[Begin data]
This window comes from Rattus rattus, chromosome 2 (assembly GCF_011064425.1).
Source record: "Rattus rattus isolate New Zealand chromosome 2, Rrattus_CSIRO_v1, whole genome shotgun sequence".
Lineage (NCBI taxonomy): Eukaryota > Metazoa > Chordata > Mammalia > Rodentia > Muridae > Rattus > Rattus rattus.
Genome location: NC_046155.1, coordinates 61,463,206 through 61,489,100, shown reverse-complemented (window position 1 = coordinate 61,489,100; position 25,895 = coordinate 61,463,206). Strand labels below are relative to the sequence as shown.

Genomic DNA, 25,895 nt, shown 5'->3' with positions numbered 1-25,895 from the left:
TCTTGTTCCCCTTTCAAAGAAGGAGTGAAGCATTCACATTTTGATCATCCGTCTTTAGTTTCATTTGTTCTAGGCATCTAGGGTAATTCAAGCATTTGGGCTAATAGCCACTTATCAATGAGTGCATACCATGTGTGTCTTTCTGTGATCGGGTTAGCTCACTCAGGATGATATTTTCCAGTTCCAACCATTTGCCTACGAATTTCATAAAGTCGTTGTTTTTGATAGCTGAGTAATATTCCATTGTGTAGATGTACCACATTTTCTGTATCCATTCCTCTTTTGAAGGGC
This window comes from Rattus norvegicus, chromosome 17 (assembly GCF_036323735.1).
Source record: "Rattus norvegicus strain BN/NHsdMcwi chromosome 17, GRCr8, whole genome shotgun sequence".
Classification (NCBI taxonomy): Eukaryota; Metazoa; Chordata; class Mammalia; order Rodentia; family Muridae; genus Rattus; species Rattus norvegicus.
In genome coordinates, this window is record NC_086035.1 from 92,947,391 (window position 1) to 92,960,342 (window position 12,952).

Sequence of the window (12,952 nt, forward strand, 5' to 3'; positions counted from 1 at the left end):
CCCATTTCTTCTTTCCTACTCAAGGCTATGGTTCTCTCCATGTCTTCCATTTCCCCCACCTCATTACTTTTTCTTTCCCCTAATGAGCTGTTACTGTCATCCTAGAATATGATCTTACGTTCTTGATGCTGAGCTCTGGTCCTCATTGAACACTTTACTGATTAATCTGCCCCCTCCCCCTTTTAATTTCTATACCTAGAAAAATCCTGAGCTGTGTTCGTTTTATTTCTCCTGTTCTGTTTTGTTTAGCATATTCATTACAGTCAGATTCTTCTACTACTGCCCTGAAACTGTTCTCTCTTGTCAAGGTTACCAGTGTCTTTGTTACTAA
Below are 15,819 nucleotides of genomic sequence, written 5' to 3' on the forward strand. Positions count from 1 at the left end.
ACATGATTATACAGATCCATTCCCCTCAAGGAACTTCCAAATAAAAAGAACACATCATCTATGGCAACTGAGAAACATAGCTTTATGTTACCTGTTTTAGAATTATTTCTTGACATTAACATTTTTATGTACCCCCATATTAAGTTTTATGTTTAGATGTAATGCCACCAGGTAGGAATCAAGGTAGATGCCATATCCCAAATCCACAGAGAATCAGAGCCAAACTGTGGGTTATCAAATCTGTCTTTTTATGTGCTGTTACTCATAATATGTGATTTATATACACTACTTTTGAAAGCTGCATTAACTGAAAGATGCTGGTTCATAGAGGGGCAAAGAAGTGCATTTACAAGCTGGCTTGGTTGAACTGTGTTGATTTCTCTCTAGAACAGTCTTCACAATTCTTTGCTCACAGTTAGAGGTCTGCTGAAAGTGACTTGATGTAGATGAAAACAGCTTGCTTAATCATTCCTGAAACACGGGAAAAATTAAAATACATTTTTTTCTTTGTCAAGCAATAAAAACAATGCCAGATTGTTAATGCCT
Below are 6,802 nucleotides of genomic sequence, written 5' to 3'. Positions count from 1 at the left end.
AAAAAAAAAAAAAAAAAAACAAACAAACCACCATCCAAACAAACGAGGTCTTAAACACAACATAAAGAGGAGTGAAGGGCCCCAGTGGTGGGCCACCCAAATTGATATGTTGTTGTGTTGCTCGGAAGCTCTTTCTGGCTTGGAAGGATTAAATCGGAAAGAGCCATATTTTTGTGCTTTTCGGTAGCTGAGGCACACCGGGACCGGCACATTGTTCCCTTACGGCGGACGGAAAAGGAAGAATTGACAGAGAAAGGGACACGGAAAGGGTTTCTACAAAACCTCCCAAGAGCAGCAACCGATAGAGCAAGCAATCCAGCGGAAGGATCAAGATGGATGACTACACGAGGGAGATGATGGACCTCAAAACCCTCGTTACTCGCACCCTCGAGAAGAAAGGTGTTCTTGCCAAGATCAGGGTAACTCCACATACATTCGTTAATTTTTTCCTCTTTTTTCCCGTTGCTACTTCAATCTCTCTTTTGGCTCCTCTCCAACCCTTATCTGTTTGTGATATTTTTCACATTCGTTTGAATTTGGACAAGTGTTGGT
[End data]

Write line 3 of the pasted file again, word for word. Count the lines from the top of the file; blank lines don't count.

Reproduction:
Lineage (NCBI taxonomy): Eukaryota > Metazoa > Chordata > Mammalia > Rodentia > Muridae > Rattus > Rattus rattus.